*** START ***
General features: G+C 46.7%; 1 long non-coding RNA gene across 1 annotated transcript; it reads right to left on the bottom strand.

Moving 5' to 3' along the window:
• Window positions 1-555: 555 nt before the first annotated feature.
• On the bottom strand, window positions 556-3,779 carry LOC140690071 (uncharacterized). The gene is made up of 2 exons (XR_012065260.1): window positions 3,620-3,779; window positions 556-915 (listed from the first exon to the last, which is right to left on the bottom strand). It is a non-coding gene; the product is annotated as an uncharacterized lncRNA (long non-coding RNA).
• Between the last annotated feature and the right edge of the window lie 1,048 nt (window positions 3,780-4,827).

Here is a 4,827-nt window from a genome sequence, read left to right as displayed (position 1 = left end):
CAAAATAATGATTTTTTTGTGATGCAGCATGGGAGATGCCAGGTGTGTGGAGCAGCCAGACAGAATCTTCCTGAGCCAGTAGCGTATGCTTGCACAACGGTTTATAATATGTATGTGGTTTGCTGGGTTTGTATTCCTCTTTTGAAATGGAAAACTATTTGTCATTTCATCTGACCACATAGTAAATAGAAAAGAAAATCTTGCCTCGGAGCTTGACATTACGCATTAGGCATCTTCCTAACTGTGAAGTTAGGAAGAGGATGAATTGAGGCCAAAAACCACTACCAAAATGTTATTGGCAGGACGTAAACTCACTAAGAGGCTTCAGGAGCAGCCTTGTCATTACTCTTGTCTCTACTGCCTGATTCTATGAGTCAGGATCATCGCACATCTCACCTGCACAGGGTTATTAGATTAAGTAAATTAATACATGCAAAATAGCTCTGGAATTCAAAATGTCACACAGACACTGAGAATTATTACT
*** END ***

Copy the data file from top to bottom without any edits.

General features: G+C 46.7%; 1 long non-coding RNA gene across 1 annotated transcript; it reads right to left on the bottom strand.

Moving 5' to 3' along the window:
• Window positions 1-555: 555 nt before the first annotated feature.
• On the bottom strand, window positions 556-3,779 carry LOC140690071 (uncharacterized). The gene is made up of 2 exons (XR_012065260.1): window positions 3,620-3,779; window positions 556-915 (listed from the first exon to the last, which is right to left on the bottom strand). It is a non-coding gene; the product is annotated as an uncharacterized lncRNA (long non-coding RNA).
• Between the last annotated feature and the right edge of the window lie 1,048 nt (window positions 3,780-4,827).

Here is a 4,827-nt window from a genome sequence, read left to right as displayed (position 1 = left end):
CAAAATAATGATTTTTTTGTGATGCAGCATGGGAGATGCCAGGTGTGTGGAGCAGCCAGACAGAATCTTCCTGAGCCAGTAGCGTATGCTTGCACAACGGTTTATAATATGTATGTGGTTTGCTGGGTTTGTATTCCTCTTTTGAAATGGAAAACTATTTGTCATTTCATCTGACCACATAGTAAATAGAAAAGAAAATCTTGCCTCGGAGCTTGACATTACGCATTAGGCATCTTCCTAACTGTGAAGTTAGGAAGAGGATGAATTGAGGCCAAAAACCACTACCAAAATGTTATTGGCAGGACGTAAACTCACTAAGAGGCTTCAGGAGCAGCCTTGTCATTACTCTTGTCTCTACTGCCTGATTCTATGAGTCAGGATCATCGCACATCTCACCTGCACAGGGTTATTAGATTAAGTAAATTAATACATGCAAAATAGCTCTGGAATTCAAAATGTCACACAGACACTGAGAATTATTACT